The train-tracking on damaged surfaces and the annoying mirrors are my biggest criticisms of the XVS650, while there’s no doubt that being a carby model in winter with that choke will slow you down by adding a bit of warm-up time to trips. How much I can’t guess during this balmy warmer weather, the bike benefits from the choke starting cold now, so a bit I’d imagine.
The lack of ABS is also noteworthy, as I’m a big proponent of this technology on bikes for new riders, just because it can help ensure the excitement of youth and inexperience doesn’t turn into a tumble down the road. With this said the benefits of ABS would be smaller on a machine like this for various reasons, in comparison to say a regular LAMS sportsbike or nakedbike.
2019 Yamaha V-Star 650 Custom (XVS650) Conclusion
Regardless of the conditions the V-Star 650 offers a relaxed but fun ride, with enough torque to have some fun and get the blood flowing. I personally found ground clearance plentiful and it’s a machine that let you cruise along interesting motorcycling roads at a pace that is both engaging and not requiring of illegal speeds. It’s also ideally suited for commuting, making for a good all-rounder.
Obviously being a 650cc offering you’re buying into more performance than a 250cc cruiser, so there’ll be a little bit of a trade-off there, as far as pure ease of getting started. The flip side of that is that you’ll have a motorcycle that will offer the thrills and be capable of developing your skills for longer while you go through that licensing process, which at three years in most places in Australia is a fairly long period.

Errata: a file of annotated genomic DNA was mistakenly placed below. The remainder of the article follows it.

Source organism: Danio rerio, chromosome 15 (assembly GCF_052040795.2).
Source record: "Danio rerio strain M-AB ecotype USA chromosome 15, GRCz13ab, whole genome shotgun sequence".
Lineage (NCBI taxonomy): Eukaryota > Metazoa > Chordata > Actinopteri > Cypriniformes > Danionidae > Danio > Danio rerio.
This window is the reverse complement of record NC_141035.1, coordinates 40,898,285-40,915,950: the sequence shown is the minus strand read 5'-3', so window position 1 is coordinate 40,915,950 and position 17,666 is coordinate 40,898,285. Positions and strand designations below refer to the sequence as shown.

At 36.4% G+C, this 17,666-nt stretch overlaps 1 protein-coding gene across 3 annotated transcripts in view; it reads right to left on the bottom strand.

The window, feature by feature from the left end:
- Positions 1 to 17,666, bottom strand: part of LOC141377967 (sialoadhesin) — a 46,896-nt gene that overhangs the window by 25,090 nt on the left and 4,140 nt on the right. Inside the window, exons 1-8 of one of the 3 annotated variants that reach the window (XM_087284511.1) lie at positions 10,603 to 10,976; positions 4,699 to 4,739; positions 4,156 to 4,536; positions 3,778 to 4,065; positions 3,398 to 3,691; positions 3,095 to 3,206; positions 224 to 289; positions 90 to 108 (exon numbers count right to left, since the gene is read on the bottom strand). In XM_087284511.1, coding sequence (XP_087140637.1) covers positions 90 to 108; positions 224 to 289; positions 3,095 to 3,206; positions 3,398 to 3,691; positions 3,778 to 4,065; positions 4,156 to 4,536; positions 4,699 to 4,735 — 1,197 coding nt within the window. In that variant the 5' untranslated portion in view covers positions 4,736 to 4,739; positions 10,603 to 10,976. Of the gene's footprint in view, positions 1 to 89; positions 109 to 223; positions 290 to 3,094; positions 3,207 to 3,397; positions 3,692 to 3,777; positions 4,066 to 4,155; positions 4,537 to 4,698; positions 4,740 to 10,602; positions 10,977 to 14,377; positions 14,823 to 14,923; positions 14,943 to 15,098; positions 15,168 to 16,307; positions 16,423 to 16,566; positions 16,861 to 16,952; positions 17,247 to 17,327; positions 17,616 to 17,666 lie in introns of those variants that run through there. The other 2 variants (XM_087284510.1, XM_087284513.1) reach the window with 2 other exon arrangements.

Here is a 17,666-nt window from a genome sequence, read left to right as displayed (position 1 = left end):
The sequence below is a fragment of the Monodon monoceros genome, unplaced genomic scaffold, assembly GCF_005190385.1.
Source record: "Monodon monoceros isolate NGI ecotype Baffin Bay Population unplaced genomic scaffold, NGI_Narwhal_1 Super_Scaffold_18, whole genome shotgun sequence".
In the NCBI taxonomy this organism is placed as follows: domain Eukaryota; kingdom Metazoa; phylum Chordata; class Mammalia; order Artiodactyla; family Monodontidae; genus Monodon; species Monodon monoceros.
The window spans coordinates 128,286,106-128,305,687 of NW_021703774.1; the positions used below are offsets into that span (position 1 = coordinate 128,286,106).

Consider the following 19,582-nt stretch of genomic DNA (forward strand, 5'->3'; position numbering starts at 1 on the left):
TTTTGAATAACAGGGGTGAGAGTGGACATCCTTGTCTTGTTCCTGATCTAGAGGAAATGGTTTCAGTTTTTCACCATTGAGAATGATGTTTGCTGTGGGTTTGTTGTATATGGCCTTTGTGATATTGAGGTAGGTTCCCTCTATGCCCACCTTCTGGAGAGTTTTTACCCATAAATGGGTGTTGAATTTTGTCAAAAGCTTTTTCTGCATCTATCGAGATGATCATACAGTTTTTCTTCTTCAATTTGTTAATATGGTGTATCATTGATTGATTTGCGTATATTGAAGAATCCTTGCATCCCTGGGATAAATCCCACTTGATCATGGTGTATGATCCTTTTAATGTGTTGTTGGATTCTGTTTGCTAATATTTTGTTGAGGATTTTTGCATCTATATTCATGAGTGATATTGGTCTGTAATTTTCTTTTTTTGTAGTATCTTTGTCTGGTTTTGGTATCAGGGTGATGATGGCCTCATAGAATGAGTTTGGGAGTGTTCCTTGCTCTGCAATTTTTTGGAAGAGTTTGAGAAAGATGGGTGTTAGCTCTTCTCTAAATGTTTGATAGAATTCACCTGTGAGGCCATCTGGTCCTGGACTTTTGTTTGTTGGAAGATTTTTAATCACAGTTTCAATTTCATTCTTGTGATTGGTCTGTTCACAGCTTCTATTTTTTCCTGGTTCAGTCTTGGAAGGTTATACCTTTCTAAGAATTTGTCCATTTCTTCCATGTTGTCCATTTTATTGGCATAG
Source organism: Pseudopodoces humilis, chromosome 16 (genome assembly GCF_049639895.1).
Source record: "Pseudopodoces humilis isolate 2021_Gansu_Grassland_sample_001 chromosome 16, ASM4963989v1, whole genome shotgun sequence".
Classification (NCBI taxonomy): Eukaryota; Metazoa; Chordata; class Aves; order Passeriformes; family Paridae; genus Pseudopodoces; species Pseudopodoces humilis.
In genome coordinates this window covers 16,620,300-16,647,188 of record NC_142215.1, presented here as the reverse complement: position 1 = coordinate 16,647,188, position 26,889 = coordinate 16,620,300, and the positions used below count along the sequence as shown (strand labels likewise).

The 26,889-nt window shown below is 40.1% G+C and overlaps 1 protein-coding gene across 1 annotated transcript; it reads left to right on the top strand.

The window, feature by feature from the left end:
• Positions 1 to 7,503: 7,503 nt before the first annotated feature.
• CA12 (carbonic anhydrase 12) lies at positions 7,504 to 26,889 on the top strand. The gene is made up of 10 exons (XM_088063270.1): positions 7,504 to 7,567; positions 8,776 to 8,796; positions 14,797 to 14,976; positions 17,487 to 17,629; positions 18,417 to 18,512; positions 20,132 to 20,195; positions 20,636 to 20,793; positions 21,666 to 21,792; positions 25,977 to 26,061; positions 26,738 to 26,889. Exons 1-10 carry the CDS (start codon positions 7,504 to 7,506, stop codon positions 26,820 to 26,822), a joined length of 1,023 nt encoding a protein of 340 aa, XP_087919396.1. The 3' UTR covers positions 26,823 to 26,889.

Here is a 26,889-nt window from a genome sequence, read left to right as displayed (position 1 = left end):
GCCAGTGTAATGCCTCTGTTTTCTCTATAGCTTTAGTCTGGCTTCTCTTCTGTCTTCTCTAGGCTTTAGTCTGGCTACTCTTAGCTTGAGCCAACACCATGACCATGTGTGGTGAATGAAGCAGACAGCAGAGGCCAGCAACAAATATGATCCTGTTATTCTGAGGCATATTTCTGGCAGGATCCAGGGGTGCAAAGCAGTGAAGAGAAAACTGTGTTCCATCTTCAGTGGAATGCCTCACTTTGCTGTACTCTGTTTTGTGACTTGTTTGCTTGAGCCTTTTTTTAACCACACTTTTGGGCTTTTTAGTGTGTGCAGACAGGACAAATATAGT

If you’re considering getting started on a cruiser, definitely consider the Yamaha V-Star 650.
2019 Yamaha V-Star 650 Custom (XVS650) Specifications
Price: $8,799 RRP + ORC
Warranty: Five-year warranty
Claimed power: 40hp[29.2kW]@6500rpm
Claimed torque: 50.9Nm[36.5lbs-ft]@3000rpm
Wet weight: 233kg (claimed)
Fuel capacity: 16L
Engine: Air-cooled 649cc four-stroke, four-valve, SOHC, 70-deg V-Twin, 81mm x 63mm bore x stroke, 9.0:1 compression ratio, Mikuni 28mm downdraft carb
Gearbox: Five-speed constant mesh, shaft final drive
Clutch: Wet multi-disc
Chassis: Steel double-cradle frame
Suspension: 41mm aluminium telescopic forks, 140mm travel, Link-type rear shock, preload adjustable, 86mm travel
Brakes: 298mm rotor, two-piston caliper, 200mm rear drum brake
Wheels & Tyres: Lace-spoked wheels, black rims, 19in front, 15in rear, 100/90-19M/C 57S, 170/80-15 M/C 77S (tube-type tyres)
Seat height: 695mm
Overall height: 1075mm
Overall width: 880mm
Overall length: 2340
Ground clearance: 140mm
Instruments: Tank mounted single analogue dash, speedo, trip meter, indicator, engine, neutral, highbeam lights
2019 Yamaha V-Star 650 Custom (XVS650) Gallery
The Verdict | Review: 2019 Yamaha V-Star 650 (XVS650)
Yamaha’s V-Star 650 or XVS650 has been around for a while and still rocks carbies, with no ABS and a real old-school attitude. It’s still a great LAMS or learner cruiser with plenty to offer, and a lot more performance to grow into, in comparison to 250cc options, making it well worth a look for those keen to start riding on a cruiser.